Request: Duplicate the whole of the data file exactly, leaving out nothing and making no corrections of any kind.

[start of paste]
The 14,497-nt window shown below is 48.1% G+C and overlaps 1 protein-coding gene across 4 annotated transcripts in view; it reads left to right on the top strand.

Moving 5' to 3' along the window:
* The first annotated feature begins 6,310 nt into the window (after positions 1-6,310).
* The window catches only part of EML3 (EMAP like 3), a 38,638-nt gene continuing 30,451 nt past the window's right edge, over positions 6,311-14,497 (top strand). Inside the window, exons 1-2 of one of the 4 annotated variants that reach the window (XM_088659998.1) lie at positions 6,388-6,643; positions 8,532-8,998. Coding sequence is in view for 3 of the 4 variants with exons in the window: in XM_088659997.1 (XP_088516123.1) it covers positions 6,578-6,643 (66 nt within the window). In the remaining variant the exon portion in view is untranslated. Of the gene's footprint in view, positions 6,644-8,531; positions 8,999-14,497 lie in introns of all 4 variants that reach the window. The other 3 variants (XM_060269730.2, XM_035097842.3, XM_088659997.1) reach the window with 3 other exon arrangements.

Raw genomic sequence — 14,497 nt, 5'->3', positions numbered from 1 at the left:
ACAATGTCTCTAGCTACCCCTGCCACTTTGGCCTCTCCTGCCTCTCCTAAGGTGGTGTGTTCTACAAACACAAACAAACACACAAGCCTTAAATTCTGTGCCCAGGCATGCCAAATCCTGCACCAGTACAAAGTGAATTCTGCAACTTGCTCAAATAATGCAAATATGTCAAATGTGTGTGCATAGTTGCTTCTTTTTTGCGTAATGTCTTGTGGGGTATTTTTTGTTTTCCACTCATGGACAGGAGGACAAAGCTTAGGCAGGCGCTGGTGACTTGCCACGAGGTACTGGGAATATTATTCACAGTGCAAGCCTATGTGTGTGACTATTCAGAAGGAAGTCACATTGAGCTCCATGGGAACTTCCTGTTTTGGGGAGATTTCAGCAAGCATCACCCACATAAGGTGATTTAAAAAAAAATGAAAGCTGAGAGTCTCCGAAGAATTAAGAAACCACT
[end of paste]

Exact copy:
The 14,497-nt window shown below is 48.1% G+C and overlaps 1 protein-coding gene across 4 annotated transcripts in view; it reads left to right on the top strand.

Moving 5' to 3' along the window:
* The first annotated feature begins 6,310 nt into the window (after positions 1-6,310).
* The window catches only part of EML3 (EMAP like 3), a 38,638-nt gene continuing 30,451 nt past the window's right edge, over positions 6,311-14,497 (top strand). Inside the window, exons 1-2 of one of the 4 annotated variants that reach the window (XM_088659998.1) lie at positions 6,388-6,643; positions 8,532-8,998. Coding sequence is in view for 3 of the 4 variants with exons in the window: in XM_088659997.1 (XP_088516123.1) it covers positions 6,578-6,643 (66 nt within the window). In the remaining variant the exon portion in view is untranslated. Of the gene's footprint in view, positions 6,644-8,531; positions 8,999-14,497 lie in introns of all 4 variants that reach the window. The other 3 variants (XM_060269730.2, XM_035097842.3, XM_088659997.1) reach the window with 3 other exon arrangements.

Raw genomic sequence — 14,497 nt, 5'->3', positions numbered from 1 at the left:
ACAATGTCTCTAGCTACCCCTGCCACTTTGGCCTCTCCTGCCTCTCCTAAGGTGGTGTGTTCTACAAACACAAACAAACACACAAGCCTTAAATTCTGTGCCCAGGCATGCCAAATCCTGCACCAGTACAAAGTGAATTCTGCAACTTGCTCAAATAATGCAAATATGTCAAATGTGTGTGCATAGTTGCTTCTTTTTTGCGTAATGTCTTGTGGGGTATTTTTTGTTTTCCACTCATGGACAGGAGGACAAAGCTTAGGCAGGCGCTGGTGACTTGCCACGAGGTACTGGGAATATTATTCACAGTGCAAGCCTATGTGTGTGACTATTCAGAAGGAAGTCACATTGAGCTCCATGGGAACTTCCTGTTTTGGGGAGATTTCAGCAAGCATCACCCACATAAGGTGATTTAAAAAAAAATGAAAGCTGAGAGTCTCCGAAGAATTAAGAAACCACT